Stacey Cole's Nature Talks: How to tell difference between moths and butterflies?
This Week's Rare Bird Alert
Our reader enclosed four photos, none of which, or in combination, revealed enough of the “butterfly” for me to identify it. To the contrary, my best guess is that it was not a butterfly but a cecropia moth. The cecropia does appear to be a bit larger than the monarch butterfly and is also quite common in our area. Probably the monarch (Danaus plexippus) is the best known butterfly. Even so, one has to be careful in its identification, as the viceroy closely resembles the Monarch. Predators can tell them apart as the viceroy tastes bitter to them.
The insect order “Lepidoptera” is a word that means scaly-winged and includes both moths and butterflies. How can one tell the difference between the two that have so many contrasts as well as similarities? Moths are as brightly colored as any butterfly, while some butterflies are as dull-colored as any moth can be. Many moths travel only at night while others, like butterflies, enjoy the sunshine. Many moths fold their wings when resting as butterflies do. Most of them can be told apart by looking at their antennae, sometimes called feelers. The antennae of butterflies usually are slender with a knob on top, so also are some moths. Most moths lack the knob and appear to be feathered out. Some moths exhibit a thread-like appearance as do butterflies. One should consult an expert in the insect order Lepidoptera to be absolutely sure.
While on the subject of monarchs it will not be long for them to begin their fall migration as the raptors are doing now.
According to C.C. Williams, a well-known British entomologist, there are more than 250 insects that migrate. And the most famous of them all is the monarch butterfly. Its autumnal, drifting movements southward are watched for with great enthusiasm by butterfly buffs. These “ultra-lights” of the insect world spend weeks traveling 2,000 miles or more to reach their chosen winter quarters.
“The Audubon Nature Encyclopedia” offers an excellent treatise on the monarch butterfly. Its text describes its travels along the East Coast of the U.S. as follows: “Monarchs drift down the Long Island shore — sometimes a thousand individuals an hour fluttering past the dunes. They cluster on Spanish oaks at Cape May, New Jersey, when the autumn birds are going through. They also move south along the ridges of Hawk Mountain in Pennsylvania at a time of the migration of the broadwings and sharpshins. But the full magnitude of this annual insect migration cannot be fully appreciated until a person crosses North America from Cape Cod to California in the fall of the year. Those weeks of travel reveal a nationwide cross section of the southward-bound hordes of butterflies.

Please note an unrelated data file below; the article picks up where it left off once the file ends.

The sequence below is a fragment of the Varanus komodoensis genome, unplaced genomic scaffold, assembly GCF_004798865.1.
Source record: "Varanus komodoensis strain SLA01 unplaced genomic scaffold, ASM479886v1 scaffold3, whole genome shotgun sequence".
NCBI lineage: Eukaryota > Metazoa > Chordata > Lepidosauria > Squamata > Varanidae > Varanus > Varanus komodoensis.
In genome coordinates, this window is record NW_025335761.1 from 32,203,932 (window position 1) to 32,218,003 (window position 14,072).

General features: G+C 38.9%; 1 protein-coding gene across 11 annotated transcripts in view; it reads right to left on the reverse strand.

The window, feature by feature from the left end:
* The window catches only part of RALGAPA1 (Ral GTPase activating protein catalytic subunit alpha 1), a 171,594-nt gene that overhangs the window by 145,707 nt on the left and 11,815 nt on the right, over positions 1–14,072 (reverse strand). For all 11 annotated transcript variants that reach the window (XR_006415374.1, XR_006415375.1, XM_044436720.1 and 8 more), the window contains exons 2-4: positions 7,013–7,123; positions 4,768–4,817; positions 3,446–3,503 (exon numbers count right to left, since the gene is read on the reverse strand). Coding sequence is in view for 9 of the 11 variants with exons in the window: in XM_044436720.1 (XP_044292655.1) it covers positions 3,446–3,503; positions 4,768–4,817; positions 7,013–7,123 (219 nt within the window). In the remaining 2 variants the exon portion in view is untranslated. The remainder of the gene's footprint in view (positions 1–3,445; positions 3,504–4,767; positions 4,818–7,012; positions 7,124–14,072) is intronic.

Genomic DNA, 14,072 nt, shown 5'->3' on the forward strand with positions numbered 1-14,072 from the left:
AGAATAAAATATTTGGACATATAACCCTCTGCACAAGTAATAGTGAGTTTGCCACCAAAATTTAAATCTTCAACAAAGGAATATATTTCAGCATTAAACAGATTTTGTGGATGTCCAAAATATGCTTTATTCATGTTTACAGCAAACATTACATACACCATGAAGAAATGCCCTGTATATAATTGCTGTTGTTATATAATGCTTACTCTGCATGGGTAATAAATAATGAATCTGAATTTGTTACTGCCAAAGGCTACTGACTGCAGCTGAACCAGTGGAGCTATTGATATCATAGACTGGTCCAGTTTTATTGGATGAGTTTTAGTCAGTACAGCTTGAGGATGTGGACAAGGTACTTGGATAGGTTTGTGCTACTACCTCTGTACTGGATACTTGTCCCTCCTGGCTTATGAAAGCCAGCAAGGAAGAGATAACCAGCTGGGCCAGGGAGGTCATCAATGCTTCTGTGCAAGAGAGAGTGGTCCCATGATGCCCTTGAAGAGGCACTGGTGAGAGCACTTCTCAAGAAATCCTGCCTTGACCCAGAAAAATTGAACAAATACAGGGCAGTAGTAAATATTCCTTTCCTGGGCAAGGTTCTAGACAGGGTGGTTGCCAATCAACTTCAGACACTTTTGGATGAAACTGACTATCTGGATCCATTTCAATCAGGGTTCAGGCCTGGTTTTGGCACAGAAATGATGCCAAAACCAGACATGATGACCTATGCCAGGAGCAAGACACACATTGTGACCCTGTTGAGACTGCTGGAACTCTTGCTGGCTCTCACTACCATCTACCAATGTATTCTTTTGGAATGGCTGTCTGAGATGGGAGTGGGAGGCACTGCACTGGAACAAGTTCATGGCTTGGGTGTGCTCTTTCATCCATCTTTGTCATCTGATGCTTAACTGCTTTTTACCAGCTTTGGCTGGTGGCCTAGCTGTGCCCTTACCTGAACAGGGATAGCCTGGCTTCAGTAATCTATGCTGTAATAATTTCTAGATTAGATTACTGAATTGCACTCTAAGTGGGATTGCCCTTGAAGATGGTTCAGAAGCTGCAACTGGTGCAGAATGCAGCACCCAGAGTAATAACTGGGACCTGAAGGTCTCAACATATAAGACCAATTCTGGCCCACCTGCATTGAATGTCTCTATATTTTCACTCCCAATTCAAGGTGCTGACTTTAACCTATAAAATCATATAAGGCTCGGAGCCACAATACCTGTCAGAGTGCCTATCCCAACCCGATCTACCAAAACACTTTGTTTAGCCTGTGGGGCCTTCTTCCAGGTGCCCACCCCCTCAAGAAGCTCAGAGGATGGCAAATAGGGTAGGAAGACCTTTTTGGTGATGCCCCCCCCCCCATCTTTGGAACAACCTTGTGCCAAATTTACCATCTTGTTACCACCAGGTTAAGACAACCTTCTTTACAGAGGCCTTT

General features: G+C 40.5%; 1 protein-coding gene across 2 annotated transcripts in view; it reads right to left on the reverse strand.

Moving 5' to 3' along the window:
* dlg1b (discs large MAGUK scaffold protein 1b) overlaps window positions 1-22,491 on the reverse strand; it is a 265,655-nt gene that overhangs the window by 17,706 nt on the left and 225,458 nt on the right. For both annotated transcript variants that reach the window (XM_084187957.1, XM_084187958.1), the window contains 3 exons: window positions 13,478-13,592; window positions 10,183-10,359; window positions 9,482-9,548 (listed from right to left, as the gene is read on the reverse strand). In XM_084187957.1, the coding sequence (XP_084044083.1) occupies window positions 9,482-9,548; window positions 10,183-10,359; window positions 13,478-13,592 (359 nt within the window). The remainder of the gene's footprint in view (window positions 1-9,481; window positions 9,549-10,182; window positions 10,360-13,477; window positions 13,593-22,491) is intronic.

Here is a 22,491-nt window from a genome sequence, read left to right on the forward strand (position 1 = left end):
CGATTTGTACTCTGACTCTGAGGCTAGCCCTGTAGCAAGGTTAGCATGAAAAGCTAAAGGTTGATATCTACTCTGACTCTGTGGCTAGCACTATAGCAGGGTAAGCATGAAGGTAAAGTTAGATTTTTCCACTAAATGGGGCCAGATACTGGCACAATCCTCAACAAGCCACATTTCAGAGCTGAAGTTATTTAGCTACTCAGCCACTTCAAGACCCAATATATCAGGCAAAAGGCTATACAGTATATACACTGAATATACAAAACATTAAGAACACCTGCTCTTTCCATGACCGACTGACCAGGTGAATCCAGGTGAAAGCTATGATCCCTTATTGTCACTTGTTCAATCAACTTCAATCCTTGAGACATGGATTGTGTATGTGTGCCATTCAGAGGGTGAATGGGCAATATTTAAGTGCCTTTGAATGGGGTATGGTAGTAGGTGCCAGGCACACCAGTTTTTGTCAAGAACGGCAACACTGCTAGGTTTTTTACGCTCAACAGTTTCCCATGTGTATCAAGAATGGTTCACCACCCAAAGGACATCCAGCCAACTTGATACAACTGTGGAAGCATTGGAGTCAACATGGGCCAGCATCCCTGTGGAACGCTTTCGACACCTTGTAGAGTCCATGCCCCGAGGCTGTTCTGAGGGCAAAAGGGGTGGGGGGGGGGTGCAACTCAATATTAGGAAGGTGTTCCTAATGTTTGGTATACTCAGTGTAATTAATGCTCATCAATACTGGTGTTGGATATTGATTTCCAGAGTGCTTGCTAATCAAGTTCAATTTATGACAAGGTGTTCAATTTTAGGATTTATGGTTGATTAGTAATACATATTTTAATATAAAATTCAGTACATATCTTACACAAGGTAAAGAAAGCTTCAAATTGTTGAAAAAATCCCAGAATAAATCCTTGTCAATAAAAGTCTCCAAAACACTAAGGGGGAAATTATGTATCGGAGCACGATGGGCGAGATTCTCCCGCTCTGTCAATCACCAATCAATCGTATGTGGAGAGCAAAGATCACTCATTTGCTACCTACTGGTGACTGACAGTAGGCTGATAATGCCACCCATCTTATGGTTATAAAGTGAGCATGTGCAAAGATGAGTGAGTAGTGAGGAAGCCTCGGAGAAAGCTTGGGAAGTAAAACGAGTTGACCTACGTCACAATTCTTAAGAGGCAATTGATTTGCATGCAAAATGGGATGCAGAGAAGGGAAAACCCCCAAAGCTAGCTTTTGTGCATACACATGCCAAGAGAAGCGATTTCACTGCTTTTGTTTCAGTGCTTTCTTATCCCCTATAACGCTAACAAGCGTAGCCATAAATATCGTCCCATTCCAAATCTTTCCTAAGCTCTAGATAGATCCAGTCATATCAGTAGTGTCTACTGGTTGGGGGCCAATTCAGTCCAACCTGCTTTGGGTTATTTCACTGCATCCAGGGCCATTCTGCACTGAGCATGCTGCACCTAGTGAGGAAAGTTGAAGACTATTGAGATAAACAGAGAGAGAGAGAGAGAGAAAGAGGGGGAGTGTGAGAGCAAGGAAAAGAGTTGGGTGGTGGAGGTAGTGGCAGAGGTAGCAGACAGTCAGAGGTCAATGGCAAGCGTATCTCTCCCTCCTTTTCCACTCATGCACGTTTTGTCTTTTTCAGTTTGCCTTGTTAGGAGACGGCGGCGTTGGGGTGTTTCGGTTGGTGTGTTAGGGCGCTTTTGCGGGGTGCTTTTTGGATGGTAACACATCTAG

“On four-inch wings these migrants journey from the Canadian border to the Gulf of Mexico, and often farther, all the while traversing country they have never seen before. Because one monarch looks like another monarch, people see them in the mass. The manner in which millions of butterflies stream southward is known. But what happens to the individual — its adventures along the way, its destination, its winter life, its northward movement when spring returns?
“Spectacular as the massed southern movement of the butterflies may be, it is the thin, scattered return journey that presents the most puzzles. Only a few of the millions of monarchs that streamed south in the fall come north in the spring. They come singly instead of in concentrations, and they are weatherworn and tarnished, less likely to catch the eye. Some scientists believe that the monarchs that reach the upper limits of their range may be the second or third generation on the northward journey. This, like so many other mysteries concerning the life of this familiar, black-and-orange insect, will remain obscure until it is illuminated by evidence that only the wholesale marking of monarchs can produce.”
There are two moth look-a-likes, the “bumblebee” and the “hummingbird,” moths and they're members of the sphinx moth family. Bumblebee moths differ from hummingbird moths in that they have an unscaled cell on the front edge of the forewing near the body. Both species feed on flowers during the day. And they look a great deal like a either a bumblebee or a “different” kind of hummingbird. There are about 100 species of sphinx or hawk moths in North America.
Stacey Cole's address is 529 W. Swanzey Road, Swanzey 03446.
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